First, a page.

The Red Cross and the NHS: a history of helping
As the National Health Service reaches its 72nd anniversary, we take a look back at our proud history of working in the health and social care sector
Most people know about the voluntary nurses and doctors who worked with us during the First and Second World War, but our involvement in the health and social care sector goes back further than that.
In 1870, the first Red Cross horse-drawn ambulances were used during the Franco-Prussian war. And in 1921, Red Cross volunteer Percy Lane Oliver set up the UK’s first blood collection service.
When the NHS was founded after the Second World War, we were there to help. Ensuring everyone in the UK had free access to the same level of care was an ambitious ask.
The Red Cross launched a five-year plan to help in the interim period before the new NHS system could be fully realised.
As part of this, we ran nine auxiliary hospitals with 505 beds in total, which acted as a stepping-stone between hospital and home for those ready to be discharged.
Over the decades, we also started to focus more on what we called welfare services – things that helped people’s general health and wellbeing, but which hospitals didn’t have the time or resources to focus on.
For example, inside hospitals we ran outpatient canteens and even bedside services like our hospital library trolley.
Two of our main services involved providing meals on wheels (in 1975, our volunteers in Derry-Londonderry were described as “The most wonderful ladies in the world”) and medical loans – the latter of which we still do today, providing wheelchairs and mobility aids.
In fact, we are the biggest national provider of short-term wheelchair loans – and often the only option for people who’d otherwise be facing months stuck on the sofa.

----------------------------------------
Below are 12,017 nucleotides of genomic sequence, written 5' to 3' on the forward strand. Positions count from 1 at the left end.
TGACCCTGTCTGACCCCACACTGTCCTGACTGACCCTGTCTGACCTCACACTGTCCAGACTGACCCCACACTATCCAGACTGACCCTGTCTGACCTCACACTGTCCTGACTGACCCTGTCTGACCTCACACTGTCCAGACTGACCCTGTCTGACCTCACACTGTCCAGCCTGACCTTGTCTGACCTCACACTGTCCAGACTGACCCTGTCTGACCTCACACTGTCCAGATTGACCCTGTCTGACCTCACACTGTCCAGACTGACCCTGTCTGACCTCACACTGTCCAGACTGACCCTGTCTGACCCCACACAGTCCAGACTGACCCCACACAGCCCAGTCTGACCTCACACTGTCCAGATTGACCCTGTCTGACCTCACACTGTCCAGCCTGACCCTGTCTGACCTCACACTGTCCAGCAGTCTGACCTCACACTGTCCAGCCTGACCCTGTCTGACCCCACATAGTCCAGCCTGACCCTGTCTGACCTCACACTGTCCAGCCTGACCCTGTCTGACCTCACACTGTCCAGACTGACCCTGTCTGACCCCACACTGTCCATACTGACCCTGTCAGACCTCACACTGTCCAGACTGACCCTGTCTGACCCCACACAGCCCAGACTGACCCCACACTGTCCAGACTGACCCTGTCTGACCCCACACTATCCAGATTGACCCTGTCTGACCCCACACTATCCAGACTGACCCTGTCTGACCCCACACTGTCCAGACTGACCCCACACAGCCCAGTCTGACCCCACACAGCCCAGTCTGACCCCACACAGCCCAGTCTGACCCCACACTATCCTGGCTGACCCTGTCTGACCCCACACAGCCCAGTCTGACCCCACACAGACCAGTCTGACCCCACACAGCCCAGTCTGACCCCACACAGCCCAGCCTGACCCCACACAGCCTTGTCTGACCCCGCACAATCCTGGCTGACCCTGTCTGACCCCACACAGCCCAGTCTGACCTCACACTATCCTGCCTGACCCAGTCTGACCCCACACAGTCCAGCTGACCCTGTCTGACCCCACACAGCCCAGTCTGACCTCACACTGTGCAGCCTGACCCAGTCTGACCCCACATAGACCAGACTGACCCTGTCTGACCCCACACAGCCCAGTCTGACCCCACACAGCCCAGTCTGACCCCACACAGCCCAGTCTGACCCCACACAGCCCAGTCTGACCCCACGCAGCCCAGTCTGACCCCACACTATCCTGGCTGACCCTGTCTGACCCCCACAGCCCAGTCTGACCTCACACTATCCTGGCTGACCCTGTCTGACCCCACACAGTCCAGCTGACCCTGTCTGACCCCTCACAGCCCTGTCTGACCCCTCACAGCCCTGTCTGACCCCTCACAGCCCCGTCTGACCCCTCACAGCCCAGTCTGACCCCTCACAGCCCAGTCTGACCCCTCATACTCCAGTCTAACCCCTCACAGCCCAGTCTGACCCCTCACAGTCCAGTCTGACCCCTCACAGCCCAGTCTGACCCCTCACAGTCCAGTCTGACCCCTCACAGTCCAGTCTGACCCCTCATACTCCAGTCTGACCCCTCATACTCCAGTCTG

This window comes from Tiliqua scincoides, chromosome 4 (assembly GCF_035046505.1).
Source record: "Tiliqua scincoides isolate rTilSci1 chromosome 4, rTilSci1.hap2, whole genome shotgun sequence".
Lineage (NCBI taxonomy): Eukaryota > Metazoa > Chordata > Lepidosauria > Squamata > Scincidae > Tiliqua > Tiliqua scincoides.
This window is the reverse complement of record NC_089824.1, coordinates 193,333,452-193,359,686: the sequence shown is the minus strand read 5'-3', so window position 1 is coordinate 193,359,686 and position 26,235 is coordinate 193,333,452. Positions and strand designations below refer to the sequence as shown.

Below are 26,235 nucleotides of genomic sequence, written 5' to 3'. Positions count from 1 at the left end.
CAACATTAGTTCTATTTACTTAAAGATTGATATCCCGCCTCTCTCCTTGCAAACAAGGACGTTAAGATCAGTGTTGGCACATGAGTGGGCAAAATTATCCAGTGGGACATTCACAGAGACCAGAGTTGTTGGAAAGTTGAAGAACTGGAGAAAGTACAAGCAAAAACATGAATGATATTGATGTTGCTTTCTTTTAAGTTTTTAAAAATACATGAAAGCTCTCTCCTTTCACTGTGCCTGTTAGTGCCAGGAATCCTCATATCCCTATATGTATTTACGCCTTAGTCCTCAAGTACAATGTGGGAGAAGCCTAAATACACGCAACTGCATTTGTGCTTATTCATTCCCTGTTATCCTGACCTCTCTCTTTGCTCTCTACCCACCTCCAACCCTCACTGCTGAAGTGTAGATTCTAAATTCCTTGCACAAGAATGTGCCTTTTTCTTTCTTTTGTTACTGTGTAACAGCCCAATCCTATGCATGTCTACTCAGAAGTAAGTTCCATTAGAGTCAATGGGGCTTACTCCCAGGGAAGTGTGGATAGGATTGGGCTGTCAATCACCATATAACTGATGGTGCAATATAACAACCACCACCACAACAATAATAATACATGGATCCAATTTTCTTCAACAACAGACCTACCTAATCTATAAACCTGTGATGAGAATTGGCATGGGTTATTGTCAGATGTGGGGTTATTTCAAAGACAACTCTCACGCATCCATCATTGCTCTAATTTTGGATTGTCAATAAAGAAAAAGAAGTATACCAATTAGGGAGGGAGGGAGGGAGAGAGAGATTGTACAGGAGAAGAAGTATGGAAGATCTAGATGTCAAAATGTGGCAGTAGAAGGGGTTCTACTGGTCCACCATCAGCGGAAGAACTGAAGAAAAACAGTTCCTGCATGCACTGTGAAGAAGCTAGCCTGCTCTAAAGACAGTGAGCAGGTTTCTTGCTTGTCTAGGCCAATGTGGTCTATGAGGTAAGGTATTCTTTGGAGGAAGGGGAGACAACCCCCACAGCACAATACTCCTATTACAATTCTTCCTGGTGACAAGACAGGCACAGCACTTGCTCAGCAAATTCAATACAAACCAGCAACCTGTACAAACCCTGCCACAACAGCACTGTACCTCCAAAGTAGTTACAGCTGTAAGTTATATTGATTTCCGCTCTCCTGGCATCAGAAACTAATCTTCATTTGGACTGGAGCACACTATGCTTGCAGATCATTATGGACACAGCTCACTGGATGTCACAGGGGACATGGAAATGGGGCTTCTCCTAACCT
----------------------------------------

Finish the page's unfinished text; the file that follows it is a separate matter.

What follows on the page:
Our work in hospitals today
Exactly how the Red Cross helps within health and social care has changed a lot over the years.
Today, we still operate in the gap between home and hospital, helping over 200,000 people every year across our independent living services.
We work with each individual to offer them the personal support they need – whether it is getting them home safely and quickly, doing the shopping or help sorting out the heating.
Our services are ongoing all year round. But we can also scale up them to meet increased need or pressure – such as during the winter or, more recently, during the coronavirus pandemic.
Our volunteers also work in the A&E departments of over 20 hospitals in the UK, giving practical and emotional support to those using the department. As well as providing a sympathetic ear for patients, this eases up time for hospital staff to focus on what they do best.
Caring for others through coronavirus
In recent months, since the coronavirus outbreak, we have had to adapt the ways we work to take into consideration quarantine and social distancing measures. In spite of this, we have helped over 12,000 people get discharged safely from hospital, made over 43,000 food and 9000 medicine deliveries, and supported over 4000 people with advice and support on our coronavirus support line.
Though lockdown measures have been eased across the country, the pandemic is far from over. And as we have done for over 70 years, the Red Cross will continue to support the NHS in whatever way we can, for as long as it takes.
A helping hand
We’ve been there for people in vulnerable situations across the country for 150 years, no matter who or where they are. Click below to make sure we’ll always be there for people.Donate